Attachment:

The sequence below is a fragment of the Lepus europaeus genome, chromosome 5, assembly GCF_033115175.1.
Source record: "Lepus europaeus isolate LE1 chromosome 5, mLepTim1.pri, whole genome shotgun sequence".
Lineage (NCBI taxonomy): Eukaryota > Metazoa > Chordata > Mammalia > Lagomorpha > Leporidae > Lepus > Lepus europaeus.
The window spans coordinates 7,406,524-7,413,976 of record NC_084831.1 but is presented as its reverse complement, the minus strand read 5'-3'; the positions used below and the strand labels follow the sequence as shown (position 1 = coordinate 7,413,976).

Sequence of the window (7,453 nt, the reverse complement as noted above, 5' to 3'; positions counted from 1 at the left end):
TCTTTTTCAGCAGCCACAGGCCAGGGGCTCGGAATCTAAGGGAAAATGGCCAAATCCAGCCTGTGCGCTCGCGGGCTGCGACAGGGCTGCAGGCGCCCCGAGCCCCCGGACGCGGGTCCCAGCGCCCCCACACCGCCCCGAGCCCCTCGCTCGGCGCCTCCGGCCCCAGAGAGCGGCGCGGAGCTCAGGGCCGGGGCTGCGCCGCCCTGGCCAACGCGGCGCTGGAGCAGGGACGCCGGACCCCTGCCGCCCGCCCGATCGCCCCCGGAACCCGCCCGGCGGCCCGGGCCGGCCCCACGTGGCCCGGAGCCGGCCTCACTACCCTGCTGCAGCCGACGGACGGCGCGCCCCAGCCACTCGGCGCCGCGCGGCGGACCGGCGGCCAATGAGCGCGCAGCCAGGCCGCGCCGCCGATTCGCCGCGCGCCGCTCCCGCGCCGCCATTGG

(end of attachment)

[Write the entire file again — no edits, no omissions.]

The sequence below is a fragment of the Lepus europaeus genome, chromosome 5, assembly GCF_033115175.1.
Source record: "Lepus europaeus isolate LE1 chromosome 5, mLepTim1.pri, whole genome shotgun sequence".
Lineage (NCBI taxonomy): Eukaryota > Metazoa > Chordata > Mammalia > Lagomorpha > Leporidae > Lepus > Lepus europaeus.
The window spans coordinates 7,406,524-7,413,976 of record NC_084831.1 but is presented as its reverse complement, the minus strand read 5'-3'; the positions used below and the strand labels follow the sequence as shown (position 1 = coordinate 7,413,976).

Sequence of the window (7,453 nt, the reverse complement as noted above, 5' to 3'; positions counted from 1 at the left end):
TCTTTTTCAGCAGCCACAGGCCAGGGGCTCGGAATCTAAGGGAAAATGGCCAAATCCAGCCTGTGCGCTCGCGGGCTGCGACAGGGCTGCAGGCGCCCCGAGCCCCCGGACGCGGGTCCCAGCGCCCCCACACCGCCCCGAGCCCCTCGCTCGGCGCCTCCGGCCCCAGAGAGCGGCGCGGAGCTCAGGGCCGGGGCTGCGCCGCCCTGGCCAACGCGGCGCTGGAGCAGGGACGCCGGACCCCTGCCGCCCGCCCGATCGCCCCCGGAACCCGCCCGGCGGCCCGGGCCGGCCCCACGTGGCCCGGAGCCGGCCTCACTACCCTGCTGCAGCCGACGGACGGCGCGCCCCAGCCACTCGGCGCCGCGCGGCGGACCGGCGGCCAATGAGCGCGCAGCCAGGCCGCGCCGCCGATTCGCCGCGCGCCGCTCCCGCGCCGCCATTGG